Eamonn Lillis case exposes major gaps in law on property

Property rights versus rule that a person should not benefit from his own crime

The rear of the house on Windgate Road, Howth where Celine Cawley was found beaten to death. Photograph Collins

The rear of the house on Windgate Road, Howth where Celine Cawley was found beaten to death. Photograph Collins


The release of convicted killer Eamonn Lillis from Wheatfield Prison has triggered much comment about the length of the sentence which he served, following his conviction for the manslaughter of his wife Celine Cawley.

In addition to raising questions about sentencing policy, the Lillis manslaughter conviction exposed gaping holes in the law of property in Ireland.

Following Lillis’ criminal conviction, a lengthy and acrimonious legal dispute ensued between Lillis and the family of the late Celine Cawley over property which was jointly owned by the couple. The property in question included the family home in Howth which was owned by the couple as joint tenants.

In the normal course of events, property which is held under a joint tenancy is subject to the rule of survivorship, meaning that the last surviving joint tenant becomes automatically entitled to the property absolutely.

It is a “last man standing” rule.

Therefore, a strict application of the rule of survivorship would have, upon the death of Ms Cawley, vested all of the jointly owned property in Lillis, with the result that he would obtain a substantial windfall from the unlawful killing.

This position was manifestly at odds with the rule at common law that no man should profit, or be unjustly enriched, from his crime.

The question as to whether Lillis could benefit from the rule of survivorship exposed a gaping hole in the certainty of the law in this area. The chief cause of this uncertainty was the fact that the principal piece of legislation which governed succession and the inheritability of property in Ireland, the Succession Act 1965, did not make any provision for the transfer of jointly-owned property in cases of unlawful killing. The legislation was silent in terms of identifying who should acquire the jointly-owned property in circumstances where one joint tenant unlawfully kills the other joint tenant.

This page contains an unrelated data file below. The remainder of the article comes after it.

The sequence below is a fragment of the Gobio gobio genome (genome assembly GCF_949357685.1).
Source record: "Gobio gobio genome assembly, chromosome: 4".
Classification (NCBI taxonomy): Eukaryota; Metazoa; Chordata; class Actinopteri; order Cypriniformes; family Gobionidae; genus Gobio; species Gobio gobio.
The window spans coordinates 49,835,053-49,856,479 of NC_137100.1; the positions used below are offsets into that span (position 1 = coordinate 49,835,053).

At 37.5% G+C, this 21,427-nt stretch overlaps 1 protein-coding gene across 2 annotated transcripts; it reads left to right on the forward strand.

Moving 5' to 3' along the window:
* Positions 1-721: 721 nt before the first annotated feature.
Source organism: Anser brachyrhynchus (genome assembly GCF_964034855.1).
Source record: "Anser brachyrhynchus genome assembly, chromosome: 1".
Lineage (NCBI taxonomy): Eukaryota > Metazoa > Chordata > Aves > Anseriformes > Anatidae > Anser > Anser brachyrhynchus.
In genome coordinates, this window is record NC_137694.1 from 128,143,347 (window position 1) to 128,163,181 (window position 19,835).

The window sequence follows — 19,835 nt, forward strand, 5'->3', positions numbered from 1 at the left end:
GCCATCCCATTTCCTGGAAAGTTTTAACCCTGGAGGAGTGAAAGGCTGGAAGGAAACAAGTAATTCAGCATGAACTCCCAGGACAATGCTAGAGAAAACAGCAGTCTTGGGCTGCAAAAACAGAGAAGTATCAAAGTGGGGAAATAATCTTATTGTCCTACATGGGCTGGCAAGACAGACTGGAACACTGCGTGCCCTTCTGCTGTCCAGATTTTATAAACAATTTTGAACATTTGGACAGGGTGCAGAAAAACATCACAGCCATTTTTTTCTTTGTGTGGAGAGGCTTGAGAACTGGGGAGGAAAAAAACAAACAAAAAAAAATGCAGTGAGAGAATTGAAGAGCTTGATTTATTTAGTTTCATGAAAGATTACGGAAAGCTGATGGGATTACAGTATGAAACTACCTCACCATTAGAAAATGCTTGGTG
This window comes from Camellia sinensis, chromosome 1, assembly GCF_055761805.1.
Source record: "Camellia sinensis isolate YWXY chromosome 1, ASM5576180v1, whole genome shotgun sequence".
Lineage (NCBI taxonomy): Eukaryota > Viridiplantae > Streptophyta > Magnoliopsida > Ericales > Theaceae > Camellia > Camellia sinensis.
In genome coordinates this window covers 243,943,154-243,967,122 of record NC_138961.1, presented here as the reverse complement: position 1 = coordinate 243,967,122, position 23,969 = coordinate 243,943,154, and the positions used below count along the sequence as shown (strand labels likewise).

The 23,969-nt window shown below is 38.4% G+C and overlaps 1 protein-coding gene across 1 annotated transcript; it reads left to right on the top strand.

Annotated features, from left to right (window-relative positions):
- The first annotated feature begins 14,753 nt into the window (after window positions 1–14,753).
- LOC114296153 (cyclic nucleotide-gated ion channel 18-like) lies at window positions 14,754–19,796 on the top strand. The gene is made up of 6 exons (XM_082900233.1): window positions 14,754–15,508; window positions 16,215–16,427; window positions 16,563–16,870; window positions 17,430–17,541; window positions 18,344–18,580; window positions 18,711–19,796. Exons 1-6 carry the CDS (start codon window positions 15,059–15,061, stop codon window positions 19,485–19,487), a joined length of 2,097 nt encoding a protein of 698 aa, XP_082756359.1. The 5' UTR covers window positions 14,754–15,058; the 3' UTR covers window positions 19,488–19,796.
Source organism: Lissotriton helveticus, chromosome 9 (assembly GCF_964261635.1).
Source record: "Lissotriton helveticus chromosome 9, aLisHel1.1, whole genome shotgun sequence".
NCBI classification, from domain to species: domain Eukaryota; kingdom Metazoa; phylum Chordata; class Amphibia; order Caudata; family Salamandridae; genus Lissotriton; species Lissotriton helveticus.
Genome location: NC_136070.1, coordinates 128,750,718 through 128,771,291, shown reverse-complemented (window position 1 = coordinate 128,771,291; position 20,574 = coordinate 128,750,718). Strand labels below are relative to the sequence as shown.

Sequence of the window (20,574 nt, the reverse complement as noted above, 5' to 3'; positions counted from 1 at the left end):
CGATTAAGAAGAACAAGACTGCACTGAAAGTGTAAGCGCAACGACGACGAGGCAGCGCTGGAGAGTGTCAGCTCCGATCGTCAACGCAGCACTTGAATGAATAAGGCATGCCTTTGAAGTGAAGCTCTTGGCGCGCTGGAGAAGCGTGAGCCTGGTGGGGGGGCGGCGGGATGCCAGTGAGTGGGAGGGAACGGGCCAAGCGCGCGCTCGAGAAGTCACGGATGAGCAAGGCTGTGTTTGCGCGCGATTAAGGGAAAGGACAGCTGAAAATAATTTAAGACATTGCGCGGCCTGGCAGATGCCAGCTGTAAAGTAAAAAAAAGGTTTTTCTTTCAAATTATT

Thus, the Lillis conviction raised an important question as to whether a convicted killer could use the survivorship rule to acquire all of the jointly owned property for himself?

To many, including the family of Ms Cawley, it seemed patently unjust to allow the survivorship rule to be abused in this manner.

And so the Cawley v Lillis litigation was born.

In this case, Ms Cawley’s personal representatives applied to the High Court for a modification of the survivorship rule in relation to the jointly-owned property on the basis that Lillis ought not to benefit from his own crime.

The case came before the High Court in 2011 where, ultimately, Ms Justice Mary Laffoy ruled that the right of survivorship operated such that legal title to the jointly-owned property vested in Lillis, but that he held Ms Cawley’s share on trust for her estate. The net effect of the imposition of a trust was that Lillis was deemed to be entitled to half of the jointly-owned property, with Ms Cawley’s share accruing to her estate.

Thus, the survivorship rule was modified by the court in order to prevent Lillis from acquiring Ms Cawley’s share of the jointly-owned property.

The case is important because it highlighted a lacuna in the law relating to the transfer of property interests in cases of unlawful killing.

There was no legislation which could guide the court in this case. Rather, the case put the court in the tricky position of trying to ‘square’ or reconcile the rule of survivorship with the principle that no person should profit, or be unjustly enriched, from his crime.

The Cawley v Lillis litigation demonstrated the acute need for the Oireachtas to legislate to close off this lacuna and to introduce certainty into the law. Unlawful killing is one of the most heinous and tragic crimes. A gap in our succession law only serves to compound further the enormity and trauma which is occasioned by an unlawful killing.

The Cawley v Lillis property dispute was heard in late 2011 and Ms Justice Mary Laffoy explicitly cited the need for legislation on this matter.

Almost four years have elapsed without a legislative response.

This is unacceptable. Any new legislative provision must strike the appropriate balance between two competing legal principles: the killer’s constitutional property rights, which are protected in Articles 40.3 and 43.2 of the Constitution, and the fundamental common law rule that a person should not benefit from his own crime.

Achieving this balance will not be straightforward, but the Oireachtas should not shy away from this task merely because it involves a delicate and complex balancing of rights.

Difficulty does not excuse legislative inertia.

Miriam Keane is a PhD candidate at the Sutherland School of Law UCD and an Irish Research Council Doctoral Scholar. The views expressed are her own.